“And I can’t speak highly enough about everyone involved in running the program; they are stars and they are so generous.”
It’s true; the people involved in running the all-abilities program are volunteering their time to referee or to score or to make sure the games run smoothly. “We definitely need more volunteers,” said Cheryll, “and a few sponsors would be great as well, to help us with equipment and to grow the program so we can give more people on the Peninsula with special needs the opportunity to play and participate.”
I asked Cheryll and Kaye, both of whom have put in so much time and effort into the program, what they got out of it. “Watching the participants develop their physical and social skills is pretty special,” said Cheryll. “And being part of their lives, being invited to their 18th’s and 21st’s and other special occasions is really satisfying. But it’s the small things that really bring a tear to they eye.”
Such as, I asked. “I’ll tell you about a time when I wasn’t having such a good week,” she said with a bit of emotion creeping into her voice. “I took a moment to step back and watch what was happening on the court and I saw a boy who was deaf and another with limited speech finding a way to communicate and play ball as part of a team. It really moved me.”
Kaye’s sentiments were similar. “The players’ lives can be very challenging outside the program so seeing them come along and participate and be happy in the time they are with us is very rewarding. And what gets me the most is that they have no expectations of us but are so grateful for what we do. Knowing we, as a team, are doing something good for our players is all I need.”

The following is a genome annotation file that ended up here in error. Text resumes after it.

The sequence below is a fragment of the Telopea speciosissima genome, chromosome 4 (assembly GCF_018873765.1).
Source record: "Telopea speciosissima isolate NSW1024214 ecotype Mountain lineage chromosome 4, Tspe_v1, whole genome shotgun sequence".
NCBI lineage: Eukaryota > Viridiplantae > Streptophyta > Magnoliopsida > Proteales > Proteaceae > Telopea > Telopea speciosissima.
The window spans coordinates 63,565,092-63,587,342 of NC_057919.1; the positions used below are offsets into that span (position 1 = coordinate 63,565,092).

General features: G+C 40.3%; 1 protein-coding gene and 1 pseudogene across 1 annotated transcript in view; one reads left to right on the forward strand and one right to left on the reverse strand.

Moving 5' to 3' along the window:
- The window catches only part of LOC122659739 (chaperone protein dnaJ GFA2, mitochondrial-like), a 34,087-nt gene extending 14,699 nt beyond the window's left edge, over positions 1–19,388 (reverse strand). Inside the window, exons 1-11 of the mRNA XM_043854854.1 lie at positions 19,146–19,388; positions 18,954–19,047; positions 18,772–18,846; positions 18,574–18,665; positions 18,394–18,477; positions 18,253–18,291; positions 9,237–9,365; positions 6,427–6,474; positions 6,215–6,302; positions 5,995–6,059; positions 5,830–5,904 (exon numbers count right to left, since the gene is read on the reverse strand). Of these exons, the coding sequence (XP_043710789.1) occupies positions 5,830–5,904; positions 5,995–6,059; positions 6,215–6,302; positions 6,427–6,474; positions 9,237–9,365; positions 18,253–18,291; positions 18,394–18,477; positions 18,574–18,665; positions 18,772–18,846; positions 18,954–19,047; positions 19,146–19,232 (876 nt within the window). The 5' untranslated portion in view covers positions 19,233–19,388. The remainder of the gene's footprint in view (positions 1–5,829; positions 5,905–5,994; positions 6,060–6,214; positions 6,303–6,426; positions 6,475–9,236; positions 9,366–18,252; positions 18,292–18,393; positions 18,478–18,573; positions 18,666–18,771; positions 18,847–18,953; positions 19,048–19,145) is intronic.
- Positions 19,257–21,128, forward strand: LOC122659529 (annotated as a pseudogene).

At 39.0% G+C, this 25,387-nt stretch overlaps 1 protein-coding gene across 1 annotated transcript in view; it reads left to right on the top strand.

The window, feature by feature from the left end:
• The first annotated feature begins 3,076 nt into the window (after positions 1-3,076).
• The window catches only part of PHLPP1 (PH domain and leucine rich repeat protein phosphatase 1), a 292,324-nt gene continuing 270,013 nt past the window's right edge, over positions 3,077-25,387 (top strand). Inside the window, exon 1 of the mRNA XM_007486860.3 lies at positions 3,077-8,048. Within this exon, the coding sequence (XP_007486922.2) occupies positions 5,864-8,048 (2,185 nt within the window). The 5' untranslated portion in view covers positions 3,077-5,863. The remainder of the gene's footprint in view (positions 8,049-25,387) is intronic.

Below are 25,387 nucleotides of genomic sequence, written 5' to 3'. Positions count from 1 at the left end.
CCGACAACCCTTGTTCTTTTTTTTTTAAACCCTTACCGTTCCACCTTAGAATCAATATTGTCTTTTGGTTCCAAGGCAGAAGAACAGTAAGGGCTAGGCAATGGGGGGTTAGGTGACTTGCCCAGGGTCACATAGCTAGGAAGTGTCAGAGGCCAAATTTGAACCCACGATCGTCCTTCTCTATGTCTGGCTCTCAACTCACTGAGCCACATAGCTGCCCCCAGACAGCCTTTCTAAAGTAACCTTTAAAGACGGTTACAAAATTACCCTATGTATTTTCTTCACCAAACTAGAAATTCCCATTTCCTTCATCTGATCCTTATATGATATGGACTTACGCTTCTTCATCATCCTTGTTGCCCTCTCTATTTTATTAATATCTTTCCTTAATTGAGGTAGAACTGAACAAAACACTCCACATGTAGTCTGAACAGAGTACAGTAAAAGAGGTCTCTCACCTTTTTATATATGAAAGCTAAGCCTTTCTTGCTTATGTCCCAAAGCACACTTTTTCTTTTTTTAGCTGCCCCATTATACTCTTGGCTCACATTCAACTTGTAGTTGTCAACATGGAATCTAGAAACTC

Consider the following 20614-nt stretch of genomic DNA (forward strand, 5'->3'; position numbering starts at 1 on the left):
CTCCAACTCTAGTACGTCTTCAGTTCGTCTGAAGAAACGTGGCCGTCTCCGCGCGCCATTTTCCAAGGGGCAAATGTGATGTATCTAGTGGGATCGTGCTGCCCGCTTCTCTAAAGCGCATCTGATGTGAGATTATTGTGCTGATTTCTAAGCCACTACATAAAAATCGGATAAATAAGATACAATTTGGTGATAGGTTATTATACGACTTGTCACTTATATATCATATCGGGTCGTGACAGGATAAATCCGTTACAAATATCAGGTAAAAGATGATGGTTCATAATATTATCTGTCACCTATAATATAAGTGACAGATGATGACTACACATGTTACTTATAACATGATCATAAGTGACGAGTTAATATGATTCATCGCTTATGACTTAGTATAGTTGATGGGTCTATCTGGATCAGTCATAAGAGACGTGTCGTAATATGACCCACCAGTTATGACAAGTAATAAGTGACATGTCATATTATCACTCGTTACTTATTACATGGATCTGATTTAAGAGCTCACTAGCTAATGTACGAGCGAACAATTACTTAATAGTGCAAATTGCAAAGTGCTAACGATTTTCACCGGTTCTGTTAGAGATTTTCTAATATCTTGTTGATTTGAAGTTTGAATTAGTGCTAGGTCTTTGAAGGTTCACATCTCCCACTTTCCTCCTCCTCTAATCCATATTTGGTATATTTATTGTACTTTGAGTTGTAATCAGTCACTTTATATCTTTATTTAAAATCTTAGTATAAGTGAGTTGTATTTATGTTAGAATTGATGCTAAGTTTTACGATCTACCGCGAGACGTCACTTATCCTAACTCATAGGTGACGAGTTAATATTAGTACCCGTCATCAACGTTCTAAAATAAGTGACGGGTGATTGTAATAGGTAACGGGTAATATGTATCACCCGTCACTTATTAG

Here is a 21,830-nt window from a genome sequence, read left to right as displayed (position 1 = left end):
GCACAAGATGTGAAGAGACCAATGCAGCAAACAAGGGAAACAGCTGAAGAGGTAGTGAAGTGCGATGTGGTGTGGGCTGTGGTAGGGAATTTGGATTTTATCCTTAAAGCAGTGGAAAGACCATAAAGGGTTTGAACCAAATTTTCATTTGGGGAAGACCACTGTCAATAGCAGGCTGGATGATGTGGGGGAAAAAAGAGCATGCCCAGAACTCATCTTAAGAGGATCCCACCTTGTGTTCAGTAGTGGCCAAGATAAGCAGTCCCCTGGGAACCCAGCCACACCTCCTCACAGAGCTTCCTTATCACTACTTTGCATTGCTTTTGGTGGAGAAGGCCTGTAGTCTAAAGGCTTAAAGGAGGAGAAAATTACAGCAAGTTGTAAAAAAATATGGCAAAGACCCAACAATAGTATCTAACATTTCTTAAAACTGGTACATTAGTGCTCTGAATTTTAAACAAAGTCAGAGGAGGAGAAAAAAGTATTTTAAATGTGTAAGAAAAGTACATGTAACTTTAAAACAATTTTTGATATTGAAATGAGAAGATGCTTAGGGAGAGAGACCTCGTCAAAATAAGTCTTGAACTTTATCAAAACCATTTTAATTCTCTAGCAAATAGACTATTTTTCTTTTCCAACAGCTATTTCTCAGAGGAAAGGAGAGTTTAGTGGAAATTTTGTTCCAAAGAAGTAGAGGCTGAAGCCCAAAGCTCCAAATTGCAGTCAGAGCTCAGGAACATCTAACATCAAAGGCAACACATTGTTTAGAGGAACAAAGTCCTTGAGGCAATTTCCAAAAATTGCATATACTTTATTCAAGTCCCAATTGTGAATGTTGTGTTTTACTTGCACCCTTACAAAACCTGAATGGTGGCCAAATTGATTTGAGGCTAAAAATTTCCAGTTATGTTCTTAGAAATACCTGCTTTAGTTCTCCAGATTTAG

Naomi Notman, part of the WPBA team, also gets great satisfaction in helping to run the all-abilities program. “I’m really proud to be providing a service that is helping so many participants,” she said. “Also, I feel happy to see the satisfaction that the participants get every week. This program only makes people smile. It truly is amazing.”
Finally, I asked Cheryll how the Peninsula community can best help ensure this much-needed program continues. “Spread the word,” she said. “And don’t be afraid.” I wasn’t sure what she meant, so I asked her to explain. “Mainstream society can be afraid of the special needs community because they’re not sure they can understand them or communicate with them but the reality is, all you need to do is have the courage to try and, trust me, you’ll find a way. My two able-bodied teenage sons were hesitant at first but once they threw themselves into being part of the program as coaches, they became part of it. They made new friends who may not be like them but are worthy of friendship just the same.”
Cheryll Peters has been awarded a Commonwealth Government Sports Award for Community Service as well as numerous other awards in recognition of her service to basketball and the community, recognition that is richly deserved. However, many involved in the program have received little to no recognition and I hope this article goes some way to changing that. So, to Cheryll, Kaye, Wendy and Jan who founded the program, and to all the staff and volunteers that have helped, or are helping to run the WPBA All Abilities Program, you are true sporting heroes.